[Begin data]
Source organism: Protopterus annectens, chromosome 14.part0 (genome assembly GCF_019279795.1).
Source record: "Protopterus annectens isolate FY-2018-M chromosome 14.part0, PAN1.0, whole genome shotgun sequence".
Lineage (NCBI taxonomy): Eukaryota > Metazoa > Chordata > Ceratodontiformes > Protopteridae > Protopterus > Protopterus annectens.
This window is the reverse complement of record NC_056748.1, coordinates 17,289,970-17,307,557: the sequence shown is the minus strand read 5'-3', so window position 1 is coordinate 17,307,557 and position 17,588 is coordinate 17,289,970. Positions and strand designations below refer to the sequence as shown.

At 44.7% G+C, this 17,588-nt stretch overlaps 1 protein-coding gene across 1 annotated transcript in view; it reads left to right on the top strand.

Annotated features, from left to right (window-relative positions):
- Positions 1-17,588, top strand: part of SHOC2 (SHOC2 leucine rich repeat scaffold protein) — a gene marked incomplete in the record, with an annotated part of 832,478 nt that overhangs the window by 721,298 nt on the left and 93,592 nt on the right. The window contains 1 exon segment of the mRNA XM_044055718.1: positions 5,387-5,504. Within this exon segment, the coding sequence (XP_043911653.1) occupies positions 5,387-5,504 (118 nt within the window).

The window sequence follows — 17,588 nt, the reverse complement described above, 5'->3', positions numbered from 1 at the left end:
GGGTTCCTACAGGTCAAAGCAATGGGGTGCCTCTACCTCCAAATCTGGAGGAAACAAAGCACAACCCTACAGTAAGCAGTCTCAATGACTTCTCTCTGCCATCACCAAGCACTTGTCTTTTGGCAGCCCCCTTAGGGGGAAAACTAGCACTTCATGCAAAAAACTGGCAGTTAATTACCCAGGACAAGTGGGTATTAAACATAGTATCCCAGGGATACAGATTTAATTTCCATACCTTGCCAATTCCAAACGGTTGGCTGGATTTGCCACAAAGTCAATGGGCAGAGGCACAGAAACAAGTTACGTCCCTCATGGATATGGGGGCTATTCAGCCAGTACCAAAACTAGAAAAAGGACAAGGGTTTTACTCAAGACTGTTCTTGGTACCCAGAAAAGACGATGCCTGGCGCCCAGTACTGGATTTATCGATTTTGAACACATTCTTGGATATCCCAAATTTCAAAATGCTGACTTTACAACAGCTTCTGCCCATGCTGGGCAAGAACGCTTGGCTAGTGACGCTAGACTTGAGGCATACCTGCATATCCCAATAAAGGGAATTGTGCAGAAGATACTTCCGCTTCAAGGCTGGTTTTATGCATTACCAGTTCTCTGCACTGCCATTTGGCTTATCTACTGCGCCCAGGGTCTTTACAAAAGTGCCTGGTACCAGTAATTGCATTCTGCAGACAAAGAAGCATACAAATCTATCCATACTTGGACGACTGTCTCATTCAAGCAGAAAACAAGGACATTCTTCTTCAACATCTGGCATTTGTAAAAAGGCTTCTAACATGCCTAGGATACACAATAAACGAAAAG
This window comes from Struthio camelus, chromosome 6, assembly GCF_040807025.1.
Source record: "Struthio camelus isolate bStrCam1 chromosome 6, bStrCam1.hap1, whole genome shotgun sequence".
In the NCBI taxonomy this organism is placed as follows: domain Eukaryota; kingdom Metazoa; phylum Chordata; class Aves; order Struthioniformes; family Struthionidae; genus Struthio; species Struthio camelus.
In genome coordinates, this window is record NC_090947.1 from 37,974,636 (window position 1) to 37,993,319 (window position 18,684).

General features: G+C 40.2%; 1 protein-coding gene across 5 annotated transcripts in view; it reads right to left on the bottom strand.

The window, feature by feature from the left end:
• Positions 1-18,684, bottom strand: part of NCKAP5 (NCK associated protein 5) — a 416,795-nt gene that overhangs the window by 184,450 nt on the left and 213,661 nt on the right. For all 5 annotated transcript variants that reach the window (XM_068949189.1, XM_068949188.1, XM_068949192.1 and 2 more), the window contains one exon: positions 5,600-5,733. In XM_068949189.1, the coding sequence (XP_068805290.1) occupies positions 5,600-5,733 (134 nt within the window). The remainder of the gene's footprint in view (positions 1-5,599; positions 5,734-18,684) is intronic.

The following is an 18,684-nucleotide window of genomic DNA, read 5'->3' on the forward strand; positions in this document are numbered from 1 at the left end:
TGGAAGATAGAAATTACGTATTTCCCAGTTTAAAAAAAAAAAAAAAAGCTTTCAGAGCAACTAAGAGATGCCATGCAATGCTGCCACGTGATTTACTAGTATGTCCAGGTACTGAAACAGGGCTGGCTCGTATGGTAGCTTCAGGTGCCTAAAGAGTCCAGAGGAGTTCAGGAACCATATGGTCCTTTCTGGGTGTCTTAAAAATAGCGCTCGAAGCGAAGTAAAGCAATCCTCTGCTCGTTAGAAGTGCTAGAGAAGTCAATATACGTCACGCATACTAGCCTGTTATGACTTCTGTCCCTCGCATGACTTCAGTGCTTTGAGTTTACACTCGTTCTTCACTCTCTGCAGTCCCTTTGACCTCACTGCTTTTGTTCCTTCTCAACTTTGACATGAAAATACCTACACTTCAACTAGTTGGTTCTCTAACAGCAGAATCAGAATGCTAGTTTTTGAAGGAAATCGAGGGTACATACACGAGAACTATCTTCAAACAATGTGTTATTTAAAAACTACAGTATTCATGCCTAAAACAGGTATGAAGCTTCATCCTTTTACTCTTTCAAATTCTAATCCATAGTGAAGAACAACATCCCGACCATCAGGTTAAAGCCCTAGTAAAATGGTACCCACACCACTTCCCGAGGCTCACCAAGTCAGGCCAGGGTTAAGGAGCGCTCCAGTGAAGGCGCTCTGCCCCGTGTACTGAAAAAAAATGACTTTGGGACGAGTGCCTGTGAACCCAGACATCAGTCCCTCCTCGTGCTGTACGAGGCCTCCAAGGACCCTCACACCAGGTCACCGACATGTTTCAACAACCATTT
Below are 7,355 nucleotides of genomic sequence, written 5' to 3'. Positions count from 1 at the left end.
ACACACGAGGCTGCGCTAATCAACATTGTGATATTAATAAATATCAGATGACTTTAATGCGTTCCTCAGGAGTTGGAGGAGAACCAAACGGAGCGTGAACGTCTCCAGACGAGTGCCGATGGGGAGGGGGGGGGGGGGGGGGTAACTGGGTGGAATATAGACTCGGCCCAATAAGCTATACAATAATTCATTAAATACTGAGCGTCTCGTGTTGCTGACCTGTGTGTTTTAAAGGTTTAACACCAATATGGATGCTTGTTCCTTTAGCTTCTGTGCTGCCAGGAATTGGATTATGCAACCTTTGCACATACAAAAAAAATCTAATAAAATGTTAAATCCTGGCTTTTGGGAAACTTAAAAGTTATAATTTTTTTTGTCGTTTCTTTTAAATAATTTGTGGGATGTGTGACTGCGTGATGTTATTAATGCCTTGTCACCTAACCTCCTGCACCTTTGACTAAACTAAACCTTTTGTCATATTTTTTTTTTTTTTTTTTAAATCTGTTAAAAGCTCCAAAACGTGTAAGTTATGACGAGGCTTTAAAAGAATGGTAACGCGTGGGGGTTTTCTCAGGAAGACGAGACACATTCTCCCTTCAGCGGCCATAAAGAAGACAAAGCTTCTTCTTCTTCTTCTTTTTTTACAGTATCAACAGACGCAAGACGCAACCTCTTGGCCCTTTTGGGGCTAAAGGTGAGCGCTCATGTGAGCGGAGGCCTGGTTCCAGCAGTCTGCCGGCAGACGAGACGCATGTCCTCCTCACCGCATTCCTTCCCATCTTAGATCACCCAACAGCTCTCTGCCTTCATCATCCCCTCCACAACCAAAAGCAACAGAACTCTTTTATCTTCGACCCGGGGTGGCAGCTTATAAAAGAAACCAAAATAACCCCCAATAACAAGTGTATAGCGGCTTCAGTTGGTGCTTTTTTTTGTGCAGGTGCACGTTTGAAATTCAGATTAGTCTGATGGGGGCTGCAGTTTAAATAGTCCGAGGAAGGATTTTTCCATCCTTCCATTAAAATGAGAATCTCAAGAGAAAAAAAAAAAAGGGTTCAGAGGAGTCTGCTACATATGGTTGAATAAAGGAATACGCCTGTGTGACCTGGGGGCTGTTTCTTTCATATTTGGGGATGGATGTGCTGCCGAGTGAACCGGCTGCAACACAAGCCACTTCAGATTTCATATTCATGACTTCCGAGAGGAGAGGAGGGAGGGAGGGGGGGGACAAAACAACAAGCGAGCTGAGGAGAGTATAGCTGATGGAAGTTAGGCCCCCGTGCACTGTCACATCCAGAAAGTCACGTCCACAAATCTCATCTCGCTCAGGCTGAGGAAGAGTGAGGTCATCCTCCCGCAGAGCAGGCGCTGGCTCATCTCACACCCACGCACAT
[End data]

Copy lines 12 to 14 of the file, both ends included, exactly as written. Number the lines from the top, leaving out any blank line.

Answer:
In the NCBI taxonomy this organism is placed as follows: domain Eukaryota; kingdom Metazoa; phylum Chordata; class Aves; order Struthioniformes; family Struthionidae; genus Struthio; species Struthio camelus.
In genome coordinates, this window is record NC_090947.1 from 37,974,636 (window position 1) to 37,993,319 (window position 18,684).

General features: G+C 40.2%; 1 protein-coding gene across 5 annotated transcripts in view; it reads right to left on the bottom strand.